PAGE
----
Dog Loose Stool Diagnosis

If your dog comes down with a case of loose stool, have him examined by a veterinarian as soon as you can. Loose stool can be caused by a number of internal infections, parasites and other conditions that range from treatable and mild to severe. To effectively treat your dog's condition, however, you'll first have to work with your vet to properly identify the cause of his loose stool. Read on for a brief overview of this diagnostic process and how you can help to ensure that your pet experiences a speedy recovery.


Loose stool is often accompanied by other symptoms at the same time. In fact, these concurrent warning signs are often a veterinarian's first clue as to the underlying cause of your pet's loose stool problem. You can aid in the diagnostic process by identifying and keeping track of all unusual behaviors or physical signs that you notice occurring along with your pet's diarrhea. In particular, watch out for the following common symptoms:

  • Vomiting
  • Blood in the stool
  • Mucous in the stool
  • Skin and coat problems
  • Weight loss
  • Loss of appetite
  • Excessive thirst
  • Change in color of tongue, nose or gums

In the event of any of these symptoms, keep a journal of all warning signs, when they began and how they've progressed over time. If your pet's symptoms persist for more than a few days, a veterinarian should examine your dog for signs of a disease or other medical condition.

Diagnosing the Cause of Your Pet's Diarrhea

Because loose stool is often itself a symptom of another disease or condition, your veterinarian may only have a general idea as to the potential causes of your pet's loose stool, based upon his symptoms. By analyzing your pet's medical history, vaccinations and drug schedules, however, your vet may have more luck identifying some probable conditions.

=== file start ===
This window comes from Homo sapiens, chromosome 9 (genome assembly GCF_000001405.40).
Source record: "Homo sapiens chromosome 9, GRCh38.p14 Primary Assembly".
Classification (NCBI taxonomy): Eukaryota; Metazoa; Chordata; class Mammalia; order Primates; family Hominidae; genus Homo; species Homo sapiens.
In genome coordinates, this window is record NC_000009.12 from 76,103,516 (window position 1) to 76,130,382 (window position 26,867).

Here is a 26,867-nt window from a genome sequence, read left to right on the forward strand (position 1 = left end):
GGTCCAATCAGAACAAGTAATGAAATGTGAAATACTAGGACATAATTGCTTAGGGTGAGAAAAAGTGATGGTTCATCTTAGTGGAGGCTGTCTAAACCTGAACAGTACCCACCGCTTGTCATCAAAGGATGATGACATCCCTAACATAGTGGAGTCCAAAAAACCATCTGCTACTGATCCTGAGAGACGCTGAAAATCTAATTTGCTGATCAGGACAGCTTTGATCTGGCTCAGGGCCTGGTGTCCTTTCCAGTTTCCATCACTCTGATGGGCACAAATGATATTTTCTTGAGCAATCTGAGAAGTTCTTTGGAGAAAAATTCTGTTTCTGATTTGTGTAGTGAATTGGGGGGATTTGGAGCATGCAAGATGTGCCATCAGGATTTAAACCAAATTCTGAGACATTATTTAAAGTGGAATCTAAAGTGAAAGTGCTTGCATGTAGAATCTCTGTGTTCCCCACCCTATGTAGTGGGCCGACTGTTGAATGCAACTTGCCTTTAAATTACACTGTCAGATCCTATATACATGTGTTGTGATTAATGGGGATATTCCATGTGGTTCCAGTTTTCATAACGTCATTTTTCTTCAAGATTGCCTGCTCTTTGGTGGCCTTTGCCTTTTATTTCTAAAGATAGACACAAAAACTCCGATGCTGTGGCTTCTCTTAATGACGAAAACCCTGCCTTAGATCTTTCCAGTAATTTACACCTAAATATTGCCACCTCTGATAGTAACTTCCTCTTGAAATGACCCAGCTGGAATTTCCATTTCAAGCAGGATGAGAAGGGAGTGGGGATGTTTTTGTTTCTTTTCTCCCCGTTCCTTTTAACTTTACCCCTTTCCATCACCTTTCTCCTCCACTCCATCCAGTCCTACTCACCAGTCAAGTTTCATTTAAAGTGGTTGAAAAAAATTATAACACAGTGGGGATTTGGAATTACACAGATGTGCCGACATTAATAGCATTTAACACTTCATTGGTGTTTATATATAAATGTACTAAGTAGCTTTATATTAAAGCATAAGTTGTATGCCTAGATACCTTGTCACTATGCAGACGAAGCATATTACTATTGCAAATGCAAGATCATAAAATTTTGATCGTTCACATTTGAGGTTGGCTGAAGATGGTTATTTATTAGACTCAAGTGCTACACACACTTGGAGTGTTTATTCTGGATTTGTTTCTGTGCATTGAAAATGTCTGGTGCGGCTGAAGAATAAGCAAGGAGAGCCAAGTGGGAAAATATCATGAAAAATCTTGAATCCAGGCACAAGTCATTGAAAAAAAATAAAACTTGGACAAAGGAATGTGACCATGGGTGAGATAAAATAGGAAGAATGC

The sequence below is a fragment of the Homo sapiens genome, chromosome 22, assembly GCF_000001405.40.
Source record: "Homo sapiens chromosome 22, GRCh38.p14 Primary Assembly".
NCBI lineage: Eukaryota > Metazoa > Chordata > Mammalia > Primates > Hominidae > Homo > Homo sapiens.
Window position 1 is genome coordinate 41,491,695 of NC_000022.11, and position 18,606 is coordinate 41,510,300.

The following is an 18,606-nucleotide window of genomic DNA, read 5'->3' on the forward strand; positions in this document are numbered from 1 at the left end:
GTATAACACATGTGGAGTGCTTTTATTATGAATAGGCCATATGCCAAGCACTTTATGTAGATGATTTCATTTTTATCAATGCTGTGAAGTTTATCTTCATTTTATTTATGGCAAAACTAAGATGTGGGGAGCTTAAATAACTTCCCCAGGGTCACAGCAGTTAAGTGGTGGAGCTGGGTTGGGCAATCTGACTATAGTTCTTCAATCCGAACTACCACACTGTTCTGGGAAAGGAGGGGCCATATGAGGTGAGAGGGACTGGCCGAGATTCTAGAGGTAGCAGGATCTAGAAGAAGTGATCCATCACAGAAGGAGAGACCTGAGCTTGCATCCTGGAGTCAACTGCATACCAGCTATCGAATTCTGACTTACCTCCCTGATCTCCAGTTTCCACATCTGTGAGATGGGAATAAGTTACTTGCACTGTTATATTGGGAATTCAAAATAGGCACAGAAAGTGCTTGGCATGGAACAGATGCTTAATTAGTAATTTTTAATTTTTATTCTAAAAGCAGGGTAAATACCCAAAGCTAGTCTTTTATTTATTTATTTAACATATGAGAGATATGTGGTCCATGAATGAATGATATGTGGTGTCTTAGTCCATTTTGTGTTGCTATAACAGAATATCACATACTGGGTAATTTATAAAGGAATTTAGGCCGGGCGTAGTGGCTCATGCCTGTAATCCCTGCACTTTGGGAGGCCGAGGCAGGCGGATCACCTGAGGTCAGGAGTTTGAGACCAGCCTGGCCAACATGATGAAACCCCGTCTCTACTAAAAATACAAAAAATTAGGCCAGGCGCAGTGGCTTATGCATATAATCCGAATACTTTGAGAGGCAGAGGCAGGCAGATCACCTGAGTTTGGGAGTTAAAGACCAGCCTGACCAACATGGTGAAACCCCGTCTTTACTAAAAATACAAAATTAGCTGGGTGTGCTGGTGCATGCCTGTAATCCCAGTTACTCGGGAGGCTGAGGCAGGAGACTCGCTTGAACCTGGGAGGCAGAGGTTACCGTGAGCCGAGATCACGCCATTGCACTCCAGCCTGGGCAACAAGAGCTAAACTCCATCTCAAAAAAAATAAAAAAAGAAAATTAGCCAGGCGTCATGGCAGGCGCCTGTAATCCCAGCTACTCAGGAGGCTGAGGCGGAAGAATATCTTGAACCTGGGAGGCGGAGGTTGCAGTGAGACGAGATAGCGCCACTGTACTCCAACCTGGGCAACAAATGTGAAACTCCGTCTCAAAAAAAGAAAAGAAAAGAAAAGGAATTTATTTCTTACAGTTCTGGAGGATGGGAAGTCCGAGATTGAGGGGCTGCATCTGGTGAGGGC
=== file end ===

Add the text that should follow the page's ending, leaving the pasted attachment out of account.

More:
In order to confirm his suspicions, your vet may continue by taking a stool sample for further analysis. By studying your pet's stool under a microscope or in the laboratory, your vet can determine whether your pet's condition is due to an infection of some kind or a parasite. These are two of the most common causes of canine loose stool and diarrhea.

In addition to and occasionally instead of a stool sample, your vet may take a blood sample from your dog. Generally, a veterinarian will only do this if he suspects that a disease not related to an infection or a parasite is causing your pet's diarrhea. A complete blood cell count gives an idea of how your pet's body is producing hormones and other chemicals. Because particular diseases and conditions alter your dog's ability to generate these chemicals, this test can be an important clue for your veterinarian.

Once your vet has determined the source of your pet's diarrhea, you can begin working on treating the symptoms of the condition, as well as the cause of the symptoms itself. The types of treatment methods are as varied as the number of different potential causes, so it's best to speak with your veterinarian for further advice as to how to proceed with treatment.